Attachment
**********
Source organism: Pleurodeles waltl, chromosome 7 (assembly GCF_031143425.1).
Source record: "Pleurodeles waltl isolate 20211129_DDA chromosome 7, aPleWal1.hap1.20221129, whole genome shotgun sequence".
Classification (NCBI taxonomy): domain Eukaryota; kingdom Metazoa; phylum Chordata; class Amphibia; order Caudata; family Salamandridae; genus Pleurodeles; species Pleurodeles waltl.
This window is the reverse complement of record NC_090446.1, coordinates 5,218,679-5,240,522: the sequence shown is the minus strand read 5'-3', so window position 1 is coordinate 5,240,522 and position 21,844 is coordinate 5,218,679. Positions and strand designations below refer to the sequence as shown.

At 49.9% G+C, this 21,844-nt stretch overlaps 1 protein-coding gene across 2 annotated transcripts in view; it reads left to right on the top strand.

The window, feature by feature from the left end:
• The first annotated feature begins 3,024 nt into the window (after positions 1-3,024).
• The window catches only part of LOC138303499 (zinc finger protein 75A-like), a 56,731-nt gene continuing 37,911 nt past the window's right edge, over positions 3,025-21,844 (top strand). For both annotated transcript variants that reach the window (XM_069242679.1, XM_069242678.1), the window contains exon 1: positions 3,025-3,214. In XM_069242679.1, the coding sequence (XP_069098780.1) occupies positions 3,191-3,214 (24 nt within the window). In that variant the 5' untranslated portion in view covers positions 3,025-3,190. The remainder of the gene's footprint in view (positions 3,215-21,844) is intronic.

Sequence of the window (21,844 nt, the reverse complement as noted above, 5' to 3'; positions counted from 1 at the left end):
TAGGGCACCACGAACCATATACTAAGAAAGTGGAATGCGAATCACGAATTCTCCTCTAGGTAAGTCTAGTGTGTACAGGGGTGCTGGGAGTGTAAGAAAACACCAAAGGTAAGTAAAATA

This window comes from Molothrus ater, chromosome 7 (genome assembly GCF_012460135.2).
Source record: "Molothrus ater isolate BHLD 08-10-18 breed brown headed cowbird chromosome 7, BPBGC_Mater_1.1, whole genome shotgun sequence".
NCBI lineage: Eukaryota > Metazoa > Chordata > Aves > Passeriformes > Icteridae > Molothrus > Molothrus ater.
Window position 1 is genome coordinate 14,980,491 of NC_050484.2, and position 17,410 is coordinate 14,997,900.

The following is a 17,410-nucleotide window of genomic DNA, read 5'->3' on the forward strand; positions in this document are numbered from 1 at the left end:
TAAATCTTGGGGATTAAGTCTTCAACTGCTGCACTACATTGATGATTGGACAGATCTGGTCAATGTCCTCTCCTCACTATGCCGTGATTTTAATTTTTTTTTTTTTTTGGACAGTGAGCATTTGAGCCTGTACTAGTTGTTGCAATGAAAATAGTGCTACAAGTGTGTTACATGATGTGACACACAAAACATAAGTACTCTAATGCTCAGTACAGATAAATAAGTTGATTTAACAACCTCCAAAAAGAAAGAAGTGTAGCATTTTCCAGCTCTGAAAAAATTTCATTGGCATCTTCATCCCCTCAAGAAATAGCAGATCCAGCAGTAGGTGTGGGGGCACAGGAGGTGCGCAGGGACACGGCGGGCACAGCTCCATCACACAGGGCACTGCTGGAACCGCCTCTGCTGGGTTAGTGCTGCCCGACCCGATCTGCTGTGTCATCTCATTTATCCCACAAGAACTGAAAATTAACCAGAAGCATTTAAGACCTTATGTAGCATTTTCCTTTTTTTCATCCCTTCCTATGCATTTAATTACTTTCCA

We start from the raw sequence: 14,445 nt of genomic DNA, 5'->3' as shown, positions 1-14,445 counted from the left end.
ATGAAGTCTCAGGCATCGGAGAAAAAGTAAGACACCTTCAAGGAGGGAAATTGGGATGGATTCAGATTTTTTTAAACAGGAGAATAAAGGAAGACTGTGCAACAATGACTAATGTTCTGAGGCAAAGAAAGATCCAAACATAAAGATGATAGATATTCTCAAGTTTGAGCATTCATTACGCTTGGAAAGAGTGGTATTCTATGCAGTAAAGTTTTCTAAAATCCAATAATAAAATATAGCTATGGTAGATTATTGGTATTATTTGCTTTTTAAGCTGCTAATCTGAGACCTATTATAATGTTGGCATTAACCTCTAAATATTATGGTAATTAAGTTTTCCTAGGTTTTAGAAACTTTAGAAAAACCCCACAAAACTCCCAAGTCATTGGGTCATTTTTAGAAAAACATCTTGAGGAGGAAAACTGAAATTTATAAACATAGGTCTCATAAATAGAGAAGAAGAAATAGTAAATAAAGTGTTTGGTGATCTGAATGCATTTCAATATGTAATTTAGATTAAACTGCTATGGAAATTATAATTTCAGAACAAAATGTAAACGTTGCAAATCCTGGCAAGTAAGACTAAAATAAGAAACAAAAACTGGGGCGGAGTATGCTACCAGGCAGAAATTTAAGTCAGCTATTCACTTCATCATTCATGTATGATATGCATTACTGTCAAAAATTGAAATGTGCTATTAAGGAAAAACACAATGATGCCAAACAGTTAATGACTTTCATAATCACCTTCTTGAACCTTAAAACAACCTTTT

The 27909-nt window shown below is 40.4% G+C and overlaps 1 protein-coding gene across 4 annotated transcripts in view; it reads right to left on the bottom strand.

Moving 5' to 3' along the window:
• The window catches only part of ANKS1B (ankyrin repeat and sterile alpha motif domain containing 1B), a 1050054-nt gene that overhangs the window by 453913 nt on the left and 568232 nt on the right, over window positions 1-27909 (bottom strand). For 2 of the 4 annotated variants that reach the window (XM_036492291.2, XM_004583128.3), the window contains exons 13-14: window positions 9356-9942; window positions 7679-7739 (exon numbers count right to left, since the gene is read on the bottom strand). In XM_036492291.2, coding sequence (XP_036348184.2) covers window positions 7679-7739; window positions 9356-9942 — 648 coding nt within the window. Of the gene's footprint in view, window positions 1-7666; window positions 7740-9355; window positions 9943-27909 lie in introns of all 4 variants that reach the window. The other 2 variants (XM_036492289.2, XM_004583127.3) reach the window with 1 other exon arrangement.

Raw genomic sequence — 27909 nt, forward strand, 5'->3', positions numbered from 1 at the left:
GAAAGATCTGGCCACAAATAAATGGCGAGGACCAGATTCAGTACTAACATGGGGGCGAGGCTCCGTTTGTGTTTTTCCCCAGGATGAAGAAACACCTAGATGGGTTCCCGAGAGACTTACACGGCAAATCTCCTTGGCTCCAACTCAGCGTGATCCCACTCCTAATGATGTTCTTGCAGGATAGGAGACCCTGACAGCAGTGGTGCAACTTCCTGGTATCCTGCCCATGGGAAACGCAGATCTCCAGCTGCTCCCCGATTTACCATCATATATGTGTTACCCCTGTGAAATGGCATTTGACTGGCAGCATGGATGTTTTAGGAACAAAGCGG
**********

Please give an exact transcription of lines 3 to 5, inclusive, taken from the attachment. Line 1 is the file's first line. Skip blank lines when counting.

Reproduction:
Classification (NCBI taxonomy): domain Eukaryota; kingdom Metazoa; phylum Chordata; class Amphibia; order Caudata; family Salamandridae; genus Pleurodeles; species Pleurodeles waltl.
This window is the reverse complement of record NC_090446.1, coordinates 5,218,679-5,240,522: the sequence shown is the minus strand read 5'-3', so window position 1 is coordinate 5,240,522 and position 21,844 is coordinate 5,218,679. Positions and strand designations below refer to the sequence as shown.

At 49.9% G+C, this 21,844-nt stretch overlaps 1 protein-coding gene across 2 annotated transcripts in view; it reads left to right on the top strand.